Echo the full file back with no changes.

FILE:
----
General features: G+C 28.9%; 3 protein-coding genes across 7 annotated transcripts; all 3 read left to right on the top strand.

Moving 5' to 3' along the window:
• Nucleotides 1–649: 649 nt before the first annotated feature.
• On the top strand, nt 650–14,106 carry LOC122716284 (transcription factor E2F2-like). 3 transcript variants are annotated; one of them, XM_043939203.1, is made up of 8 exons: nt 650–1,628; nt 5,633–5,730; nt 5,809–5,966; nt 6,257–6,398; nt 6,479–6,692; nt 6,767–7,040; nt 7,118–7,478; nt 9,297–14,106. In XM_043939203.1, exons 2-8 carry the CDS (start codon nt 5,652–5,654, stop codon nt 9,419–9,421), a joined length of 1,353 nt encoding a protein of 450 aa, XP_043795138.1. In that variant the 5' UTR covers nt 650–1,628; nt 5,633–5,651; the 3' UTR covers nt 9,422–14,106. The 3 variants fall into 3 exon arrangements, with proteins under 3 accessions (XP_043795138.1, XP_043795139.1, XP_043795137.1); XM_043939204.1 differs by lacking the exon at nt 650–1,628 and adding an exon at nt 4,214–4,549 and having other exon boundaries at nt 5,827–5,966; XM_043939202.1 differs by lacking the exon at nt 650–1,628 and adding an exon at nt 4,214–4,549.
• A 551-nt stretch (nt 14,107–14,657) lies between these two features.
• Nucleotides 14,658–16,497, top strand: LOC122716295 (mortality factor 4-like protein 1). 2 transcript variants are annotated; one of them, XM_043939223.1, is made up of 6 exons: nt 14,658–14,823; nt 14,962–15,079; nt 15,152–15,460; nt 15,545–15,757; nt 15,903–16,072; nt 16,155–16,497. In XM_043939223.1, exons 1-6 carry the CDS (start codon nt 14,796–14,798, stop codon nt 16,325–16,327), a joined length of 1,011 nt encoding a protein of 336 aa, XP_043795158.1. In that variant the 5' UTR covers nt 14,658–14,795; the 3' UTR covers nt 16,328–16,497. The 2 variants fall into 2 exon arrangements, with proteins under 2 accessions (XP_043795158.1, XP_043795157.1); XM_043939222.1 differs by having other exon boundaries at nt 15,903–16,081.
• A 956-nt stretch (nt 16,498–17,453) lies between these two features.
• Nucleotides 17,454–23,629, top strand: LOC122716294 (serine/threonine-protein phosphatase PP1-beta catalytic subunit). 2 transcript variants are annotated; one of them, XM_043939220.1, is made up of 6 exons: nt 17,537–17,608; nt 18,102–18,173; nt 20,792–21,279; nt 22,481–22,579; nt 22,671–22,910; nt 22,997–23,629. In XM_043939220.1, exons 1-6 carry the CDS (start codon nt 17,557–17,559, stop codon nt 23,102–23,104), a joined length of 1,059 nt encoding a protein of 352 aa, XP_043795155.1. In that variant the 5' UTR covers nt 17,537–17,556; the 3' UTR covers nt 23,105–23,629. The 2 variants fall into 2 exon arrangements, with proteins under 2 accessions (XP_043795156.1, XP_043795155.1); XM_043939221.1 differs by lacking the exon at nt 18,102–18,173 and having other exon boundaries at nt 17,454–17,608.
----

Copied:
General features: G+C 28.9%; 3 protein-coding genes across 7 annotated transcripts; all 3 read left to right on the top strand.

Moving 5' to 3' along the window:
• Nucleotides 1–649: 649 nt before the first annotated feature.
• On the top strand, nt 650–14,106 carry LOC122716284 (transcription factor E2F2-like). 3 transcript variants are annotated; one of them, XM_043939203.1, is made up of 8 exons: nt 650–1,628; nt 5,633–5,730; nt 5,809–5,966; nt 6,257–6,398; nt 6,479–6,692; nt 6,767–7,040; nt 7,118–7,478; nt 9,297–14,106. In XM_043939203.1, exons 2-8 carry the CDS (start codon nt 5,652–5,654, stop codon nt 9,419–9,421), a joined length of 1,353 nt encoding a protein of 450 aa, XP_043795138.1. In that variant the 5' UTR covers nt 650–1,628; nt 5,633–5,651; the 3' UTR covers nt 9,422–14,106. The 3 variants fall into 3 exon arrangements, with proteins under 3 accessions (XP_043795138.1, XP_043795139.1, XP_043795137.1); XM_043939204.1 differs by lacking the exon at nt 650–1,628 and adding an exon at nt 4,214–4,549 and having other exon boundaries at nt 5,827–5,966; XM_043939202.1 differs by lacking the exon at nt 650–1,628 and adding an exon at nt 4,214–4,549.
• A 551-nt stretch (nt 14,107–14,657) lies between these two features.
• Nucleotides 14,658–16,497, top strand: LOC122716295 (mortality factor 4-like protein 1). 2 transcript variants are annotated; one of them, XM_043939223.1, is made up of 6 exons: nt 14,658–14,823; nt 14,962–15,079; nt 15,152–15,460; nt 15,545–15,757; nt 15,903–16,072; nt 16,155–16,497. In XM_043939223.1, exons 1-6 carry the CDS (start codon nt 14,796–14,798, stop codon nt 16,325–16,327), a joined length of 1,011 nt encoding a protein of 336 aa, XP_043795158.1. In that variant the 5' UTR covers nt 14,658–14,795; the 3' UTR covers nt 16,328–16,497. The 2 variants fall into 2 exon arrangements, with proteins under 2 accessions (XP_043795158.1, XP_043795157.1); XM_043939222.1 differs by having other exon boundaries at nt 15,903–16,081.
• A 956-nt stretch (nt 16,498–17,453) lies between these two features.
• Nucleotides 17,454–23,629, top strand: LOC122716294 (serine/threonine-protein phosphatase PP1-beta catalytic subunit). 2 transcript variants are annotated; one of them, XM_043939220.1, is made up of 6 exons: nt 17,537–17,608; nt 18,102–18,173; nt 20,792–21,279; nt 22,481–22,579; nt 22,671–22,910; nt 22,997–23,629. In XM_043939220.1, exons 1-6 carry the CDS (start codon nt 17,557–17,559, stop codon nt 23,102–23,104), a joined length of 1,059 nt encoding a protein of 352 aa, XP_043795155.1. In that variant the 5' UTR covers nt 17,537–17,556; the 3' UTR covers nt 23,105–23,629. The 2 variants fall into 2 exon arrangements, with proteins under 2 accessions (XP_043795156.1, XP_043795155.1); XM_043939221.1 differs by lacking the exon at nt 18,102–18,173 and having other exon boundaries at nt 17,454–17,608.